Tangible care: Design as a Vehicle for Materializing Shifting Relationships between Clinicians and Patients

Kathrina Dankl, Canan Akoglu

  

Historic and Contemporary Means for Virtuoso Listening 

What are the concrete items that structure or enable the interaction and relationship between clinicians and patients? Looking back, we find an iconic object that is formative for this interaction: the stethoscope. Invented by French physician René Laennec in 1816, the stethoscope marked a major medical step forward and the transition from a doctor who relied almost entirely on patient self-description in his diagnosis to an expert whose diagnosis was based on independent empiric support. With the use of the stethoscope in the nineteenth century, doctors became “virtuoso listeners, they could hear the body in a way that was inaccessible to laymen.”1 A current strategy for a more person-centered care approach is shared decision making (SDM) and integrating deci- sion aids in the conversation about therapy choices. This aims at a more egalitarian relationship between clinicians and patients by bringing together patients’ preferences and clinicians’ medical expertise. The goal is a fertile ground for making joint therapy decisions and an empowerment of patients and relatives. 

In this article, we focus on the question of to what extent SDM and decision aids concretize and broaden the discourse around the skills required of today’s “modern” physicians and “modern” patients and what role designers and design researchers can embrace in shaping these shifting relationships. The focus of this article is a design project in the Danish health care system—a collaboration between a design university and a center for SDM. The method is the analysis of critical discussions among stakeholders that shaped the design of the decision aid. The main contribution of this research is that design in health and social care further expands the definition of “product” in a design process. In this case, the product is a reorganization of the relationship between patients and clinicians, that is, a social relationship. Design in health and social care is exemplary of designers’ capacity to act beyond the well-established materialization competencies of the discipline and work on a systemic level.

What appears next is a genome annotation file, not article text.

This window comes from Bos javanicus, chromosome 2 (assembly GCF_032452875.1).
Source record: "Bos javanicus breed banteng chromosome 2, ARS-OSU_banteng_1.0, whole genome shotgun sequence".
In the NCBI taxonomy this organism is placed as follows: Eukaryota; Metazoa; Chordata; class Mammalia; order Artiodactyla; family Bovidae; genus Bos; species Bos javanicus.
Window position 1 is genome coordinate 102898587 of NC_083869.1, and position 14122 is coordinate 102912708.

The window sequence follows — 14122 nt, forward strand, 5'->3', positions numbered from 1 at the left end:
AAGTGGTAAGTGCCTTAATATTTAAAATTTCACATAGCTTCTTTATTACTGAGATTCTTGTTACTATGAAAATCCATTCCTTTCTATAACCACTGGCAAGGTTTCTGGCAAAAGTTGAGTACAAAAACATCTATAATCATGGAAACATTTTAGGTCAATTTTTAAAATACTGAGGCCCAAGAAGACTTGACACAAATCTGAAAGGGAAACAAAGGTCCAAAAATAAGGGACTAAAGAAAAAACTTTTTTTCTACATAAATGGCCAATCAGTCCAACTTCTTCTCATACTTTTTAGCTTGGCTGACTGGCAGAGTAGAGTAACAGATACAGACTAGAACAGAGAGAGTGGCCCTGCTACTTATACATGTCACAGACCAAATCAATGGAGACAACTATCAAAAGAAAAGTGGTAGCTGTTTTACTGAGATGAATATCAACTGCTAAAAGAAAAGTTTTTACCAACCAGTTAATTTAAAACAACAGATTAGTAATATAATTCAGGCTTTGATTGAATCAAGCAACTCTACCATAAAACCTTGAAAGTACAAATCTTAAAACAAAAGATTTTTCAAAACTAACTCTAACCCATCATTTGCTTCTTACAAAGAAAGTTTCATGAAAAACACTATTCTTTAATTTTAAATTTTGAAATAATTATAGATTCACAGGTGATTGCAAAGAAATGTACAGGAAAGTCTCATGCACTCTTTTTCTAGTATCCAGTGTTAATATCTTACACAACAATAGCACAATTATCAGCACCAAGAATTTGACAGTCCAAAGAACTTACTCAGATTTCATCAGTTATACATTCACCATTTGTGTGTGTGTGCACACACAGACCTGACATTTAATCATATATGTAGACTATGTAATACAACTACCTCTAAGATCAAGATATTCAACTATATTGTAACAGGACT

Design Issues Volume 37, Issue 2

© 2021 Massachusetts Institute of Technology 

Link to the full article: https://doi.org/10.1162/desi_a_00632 

Contact: Canan Akoglu, Associate Professor, PhD, Head of Design for People ca@dskd.dk 

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